Narrowing the Field of 13:
by Editorial Board
Jim Risch would go to the U.S. Senate with the savvy that comes with a career in politics. On many issues, Risch offers a real improvement over retiring U.S. Sen. Larry Craig.
Risch gets our nod in an eight-way Republican Senate primary -- despite a campaign that has carried a whiff of entitlement and inevitability.
In the Democratic primary, perhaps an even more inevitable race, we endorse former U.S. Rep. Larry LaRocco over longshot David Archuleta.
REPUBLICANS: JIM RISCH
An obstinately old-school Western Republican, Craig has spent 28 years fervently defending the state's traditional resource industries. He often viewed conservationism with detachment or disdain.
Not so with Risch:
Risch says energy would be his top Senate priority -- saying, with good reason, that energy will be the focus of the economic development debate for the next 10 to 20 years. But Risch would bring a green sensibility to the discussion. During his busy seven-month run as governor, Risch helped to block the construction of a mercury-emitting coal-fired power plant in the Magic Valley.
Risch supports both the Owyhee and Boulder-White Clouds wilderness bills. He also spent much of his time as governor trying to draw up a plan to limit development on Idaho's 9.3 million acres of roadless land.
Many Idaho politicians have taken an intransigent stance against breaching four lower Snake River dams -- a move that may provide Idaho salmon their only chance at recovery.
Risch, at least, is open-minded enough to say that the science may someday support breaching. "We may get to that point."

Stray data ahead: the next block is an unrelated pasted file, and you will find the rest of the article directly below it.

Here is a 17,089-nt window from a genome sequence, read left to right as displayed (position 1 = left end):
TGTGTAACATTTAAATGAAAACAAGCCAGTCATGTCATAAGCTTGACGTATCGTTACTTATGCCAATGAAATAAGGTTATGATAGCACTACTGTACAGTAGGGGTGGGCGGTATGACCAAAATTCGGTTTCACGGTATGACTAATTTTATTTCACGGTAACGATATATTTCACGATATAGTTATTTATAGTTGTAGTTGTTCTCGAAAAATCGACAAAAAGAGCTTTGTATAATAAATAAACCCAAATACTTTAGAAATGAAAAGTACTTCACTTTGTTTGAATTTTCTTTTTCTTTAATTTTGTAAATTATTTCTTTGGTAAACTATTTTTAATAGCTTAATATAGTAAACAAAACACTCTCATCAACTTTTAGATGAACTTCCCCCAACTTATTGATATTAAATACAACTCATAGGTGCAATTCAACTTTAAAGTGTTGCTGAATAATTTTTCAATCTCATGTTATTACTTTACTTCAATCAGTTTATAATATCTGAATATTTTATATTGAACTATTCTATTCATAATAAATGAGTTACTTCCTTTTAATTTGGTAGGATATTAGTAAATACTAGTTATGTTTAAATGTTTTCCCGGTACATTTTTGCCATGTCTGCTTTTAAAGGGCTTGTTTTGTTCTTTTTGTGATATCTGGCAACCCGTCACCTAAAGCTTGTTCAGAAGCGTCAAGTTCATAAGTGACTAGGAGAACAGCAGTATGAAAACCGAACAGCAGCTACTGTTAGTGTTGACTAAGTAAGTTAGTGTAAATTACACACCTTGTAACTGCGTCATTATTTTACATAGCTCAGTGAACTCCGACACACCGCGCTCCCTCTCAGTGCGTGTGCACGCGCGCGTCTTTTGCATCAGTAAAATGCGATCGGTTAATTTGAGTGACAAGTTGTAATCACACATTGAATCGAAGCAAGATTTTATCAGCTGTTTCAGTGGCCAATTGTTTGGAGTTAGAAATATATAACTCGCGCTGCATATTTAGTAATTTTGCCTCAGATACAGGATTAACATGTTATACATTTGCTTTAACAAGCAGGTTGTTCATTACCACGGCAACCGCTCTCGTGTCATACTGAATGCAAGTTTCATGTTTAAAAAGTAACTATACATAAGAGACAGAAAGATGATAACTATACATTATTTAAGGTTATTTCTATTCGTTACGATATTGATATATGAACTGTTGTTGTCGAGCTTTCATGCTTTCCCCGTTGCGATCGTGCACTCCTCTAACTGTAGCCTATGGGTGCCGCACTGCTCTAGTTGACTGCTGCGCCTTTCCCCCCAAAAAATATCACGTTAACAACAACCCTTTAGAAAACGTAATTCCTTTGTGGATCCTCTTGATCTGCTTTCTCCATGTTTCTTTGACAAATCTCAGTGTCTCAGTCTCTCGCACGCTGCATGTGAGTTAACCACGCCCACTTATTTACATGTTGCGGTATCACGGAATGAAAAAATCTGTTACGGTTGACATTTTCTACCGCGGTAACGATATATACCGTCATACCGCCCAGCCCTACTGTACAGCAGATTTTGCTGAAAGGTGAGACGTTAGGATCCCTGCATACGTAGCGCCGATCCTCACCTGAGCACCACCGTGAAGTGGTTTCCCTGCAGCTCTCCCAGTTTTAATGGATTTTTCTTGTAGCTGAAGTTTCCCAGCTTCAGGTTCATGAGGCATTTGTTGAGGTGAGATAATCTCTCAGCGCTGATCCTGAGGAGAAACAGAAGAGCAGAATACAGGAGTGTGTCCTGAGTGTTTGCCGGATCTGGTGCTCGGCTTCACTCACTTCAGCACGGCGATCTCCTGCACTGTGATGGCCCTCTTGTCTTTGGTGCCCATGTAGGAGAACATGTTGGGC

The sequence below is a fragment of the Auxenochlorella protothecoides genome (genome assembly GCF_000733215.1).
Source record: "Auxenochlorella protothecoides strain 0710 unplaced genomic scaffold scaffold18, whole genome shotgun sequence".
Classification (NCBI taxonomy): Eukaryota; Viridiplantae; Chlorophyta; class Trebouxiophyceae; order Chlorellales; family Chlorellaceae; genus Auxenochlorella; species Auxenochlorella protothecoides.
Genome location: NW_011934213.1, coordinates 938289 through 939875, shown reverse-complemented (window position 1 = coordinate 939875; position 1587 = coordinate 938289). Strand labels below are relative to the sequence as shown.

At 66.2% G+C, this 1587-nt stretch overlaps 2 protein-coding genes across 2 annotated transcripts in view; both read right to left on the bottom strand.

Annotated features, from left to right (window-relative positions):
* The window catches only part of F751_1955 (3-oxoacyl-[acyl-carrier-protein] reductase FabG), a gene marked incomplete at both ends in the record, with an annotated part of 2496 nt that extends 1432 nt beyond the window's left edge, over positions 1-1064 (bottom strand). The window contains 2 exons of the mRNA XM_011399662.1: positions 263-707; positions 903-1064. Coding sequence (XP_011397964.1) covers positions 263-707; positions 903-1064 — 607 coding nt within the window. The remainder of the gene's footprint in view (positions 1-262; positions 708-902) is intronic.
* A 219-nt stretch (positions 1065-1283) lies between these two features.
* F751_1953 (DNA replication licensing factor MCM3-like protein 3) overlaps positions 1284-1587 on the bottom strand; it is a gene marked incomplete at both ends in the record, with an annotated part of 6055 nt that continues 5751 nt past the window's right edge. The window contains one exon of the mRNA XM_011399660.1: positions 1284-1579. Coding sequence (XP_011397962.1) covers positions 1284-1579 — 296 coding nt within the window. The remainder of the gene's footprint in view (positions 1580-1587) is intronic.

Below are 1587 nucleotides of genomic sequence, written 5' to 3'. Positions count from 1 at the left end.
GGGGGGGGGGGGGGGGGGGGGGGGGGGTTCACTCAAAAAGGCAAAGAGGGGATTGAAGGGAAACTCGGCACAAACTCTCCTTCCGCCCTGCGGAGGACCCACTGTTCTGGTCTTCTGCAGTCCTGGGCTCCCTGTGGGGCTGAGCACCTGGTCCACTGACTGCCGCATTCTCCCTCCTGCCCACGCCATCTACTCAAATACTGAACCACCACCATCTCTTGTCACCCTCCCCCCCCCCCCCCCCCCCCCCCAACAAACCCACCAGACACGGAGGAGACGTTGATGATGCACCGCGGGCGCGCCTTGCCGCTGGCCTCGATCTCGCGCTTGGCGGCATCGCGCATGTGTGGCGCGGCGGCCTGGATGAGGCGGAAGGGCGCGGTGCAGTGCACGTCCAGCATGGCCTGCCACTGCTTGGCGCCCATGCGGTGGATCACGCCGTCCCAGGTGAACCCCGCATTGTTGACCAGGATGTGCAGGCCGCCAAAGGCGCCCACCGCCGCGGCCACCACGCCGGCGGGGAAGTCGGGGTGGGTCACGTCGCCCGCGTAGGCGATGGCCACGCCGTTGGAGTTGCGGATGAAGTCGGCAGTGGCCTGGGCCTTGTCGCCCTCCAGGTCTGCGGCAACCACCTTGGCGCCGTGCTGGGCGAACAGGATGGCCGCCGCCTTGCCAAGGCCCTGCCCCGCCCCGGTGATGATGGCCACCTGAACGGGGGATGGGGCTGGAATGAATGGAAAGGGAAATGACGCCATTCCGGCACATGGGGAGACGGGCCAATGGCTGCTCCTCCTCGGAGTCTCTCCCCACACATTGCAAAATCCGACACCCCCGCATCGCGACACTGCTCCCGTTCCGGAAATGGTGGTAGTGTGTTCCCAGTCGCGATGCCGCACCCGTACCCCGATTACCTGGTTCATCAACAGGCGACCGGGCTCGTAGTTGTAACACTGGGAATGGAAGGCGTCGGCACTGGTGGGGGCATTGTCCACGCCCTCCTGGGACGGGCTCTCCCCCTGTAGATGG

These positions on energy and environmental issues reflect the overriding pragmatism that makes Risch a solid choice. But during this campaign, Idahoans also have seen plenty of Risch's other side: his political cunning.
After Craig's airport men's room arrest became public in August, Risch's name seemed to head the list of would-be successors. Risch jumped into the race in October -- and top Republicans took the unusual step of endorsing Risch from the outset. Risch has since run an arm's-length campaign. In May, Risch turned down an invitation for a statewide televised debate, protesting a format that would allow candidates to question each other. Given Risch's training as a trial lawyer and his 28 years in public office, his excuse borders on laughable.
Risch outmaneuvered other potential big-name primary challengers -- most notably Attorney General Lawrence Wasden. The conventional wisdom holds that Risch is facing seven unknown GOP lightweights.
This perception gives short shrift to Scott Syme of Wilder, an impressive, eloquent Iraq War veteran.
His international experience and global perspective trump Risch, who has built a resume exclusively in state politics. Syme's stated goal -- focusing first on constituent service -- is practical for a new senator who might well be serving in the minority caucus.
Syme an attractive candidate yet a political novice. We urge him to run again. We cannot recommend a neophyte for one of Idaho's four seats in Congress when, in Risch, Republicans have a proven commodity.
DEMOCRATS: LARRY LAROCCO
Democrats also know what they're getting in LaRocco. Experience is his key selling point. From 1991 to 1995, he represented Idaho's conservative 1st Congressional District -- and while Idaho's open Senate race has attracted 13 candidates, only LaRocco can boast Capitol Hill experience.
A Risch-LaRocco race would offer Idahoans clear distinctions on health care, Iraq and taxes -- and some fireworks. There's plenty of bad blood between these two longtime adversaries, who squared off in the 2006 lieutenant governor's race.
In this primary, it's no contest. LaRocco has spent 13 months running for Senate -- a campaign that predates Craig's airport arrest scandal and subsequent announcement to retire -- and he has crafted detailed positions on issues such as health care, energy and immigration. Archuleta, running a shoestring campaign, appears to have done little to study the issues.
"Our View" is the editorial position of the Idaho Statesman. It is an unsigned opinion expressing the consensus of the Statesman's editorial board.
learn more on topics covered in the film
see the video
read the script
learn the songs